The environmental activist Greta Thunberg will appear on a postal stamp that will be issued on January 14 in her native Sweden, in recognition of her work to preserve the country’s “unique nature” for future generations. In the stamp, the 18-year-old is seen standing on a rocky clifftop wearing her trademark yellow raincoat, with swifts flying around her. The latest five-stamp series is part of the theme “Valuable Nature” and they cost 12 kronor ($1.40) each. They are illustrated by Swedish artist Henning Trollback.
According to AP, Sweden’s postal company Postnord in a statement said, “The motives on the stamps should reflect our time, where the environmental issue has been relevant and present for many years, not least through Greta Thunberg’s strong voice”.
In a separate statement, Kristina Olofsdotter, managing director for stamps at the postal company, said, “Appearing on a stamp means that a person is doing something extraordinary”.
Along with Thunberg, the series also features some of the 16 environmental quality goals recently drawn up by the Swedish government. Other stamps in the set, which are intended for domestic letters, feature high mountains and their flora, a forest, an agricultural landscape and a uniquely biodiverse bog. This year's European stamps also include a picture of the endangered green spotted toad.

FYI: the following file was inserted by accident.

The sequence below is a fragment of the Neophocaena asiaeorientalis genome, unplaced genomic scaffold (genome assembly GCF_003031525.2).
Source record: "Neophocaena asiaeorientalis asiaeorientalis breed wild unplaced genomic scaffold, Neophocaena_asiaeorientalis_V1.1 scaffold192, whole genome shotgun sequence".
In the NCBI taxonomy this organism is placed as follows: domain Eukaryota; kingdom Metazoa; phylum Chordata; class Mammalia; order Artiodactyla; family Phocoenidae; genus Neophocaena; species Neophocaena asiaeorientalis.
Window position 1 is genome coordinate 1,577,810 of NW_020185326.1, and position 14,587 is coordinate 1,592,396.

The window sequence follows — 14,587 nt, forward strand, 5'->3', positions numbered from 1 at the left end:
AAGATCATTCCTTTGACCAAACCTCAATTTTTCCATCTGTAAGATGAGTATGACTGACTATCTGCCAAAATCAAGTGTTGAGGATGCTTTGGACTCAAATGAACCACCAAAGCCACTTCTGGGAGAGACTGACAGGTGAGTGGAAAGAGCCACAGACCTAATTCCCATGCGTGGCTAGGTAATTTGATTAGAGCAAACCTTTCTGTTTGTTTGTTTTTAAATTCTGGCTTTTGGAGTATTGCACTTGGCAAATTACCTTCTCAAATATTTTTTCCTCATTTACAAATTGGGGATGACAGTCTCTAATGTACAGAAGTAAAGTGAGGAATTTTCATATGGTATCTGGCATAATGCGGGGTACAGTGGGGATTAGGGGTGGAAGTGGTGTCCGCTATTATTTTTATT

Meanwhile, Thunberg earned global acclamation at 15 after launching her "school strike" on the steps of Sweden’s parliament, promoting climate action as the world combats an ongoing environmental disaster. She even criticised world leaders at the UN General Assembly in 2019 and she has clashed with US President Donald Trump, who told her to "work on her anger management problem". However, upon Trump’s unsuccessful election campaign result, Thunberg used the same criticism against him and said, "Donald must work on his anger management problem".
Even though Thunberg’s climate activism has now amassed a global following, she still maintains that she is not a leader by any means. In a bid to spread awareness, the climate activist has been urging world leaders to take steps and "face climate change". Greta Thunberg has been urging leaders to build a new system and tear apart the old energy deals in order to secure a change in beating climate change. The Swedish activist has demanded to halt all investment in fossil fuel exploration and extraction. She even asked leaders to establish annual binding carbon budgets based on the current best available science.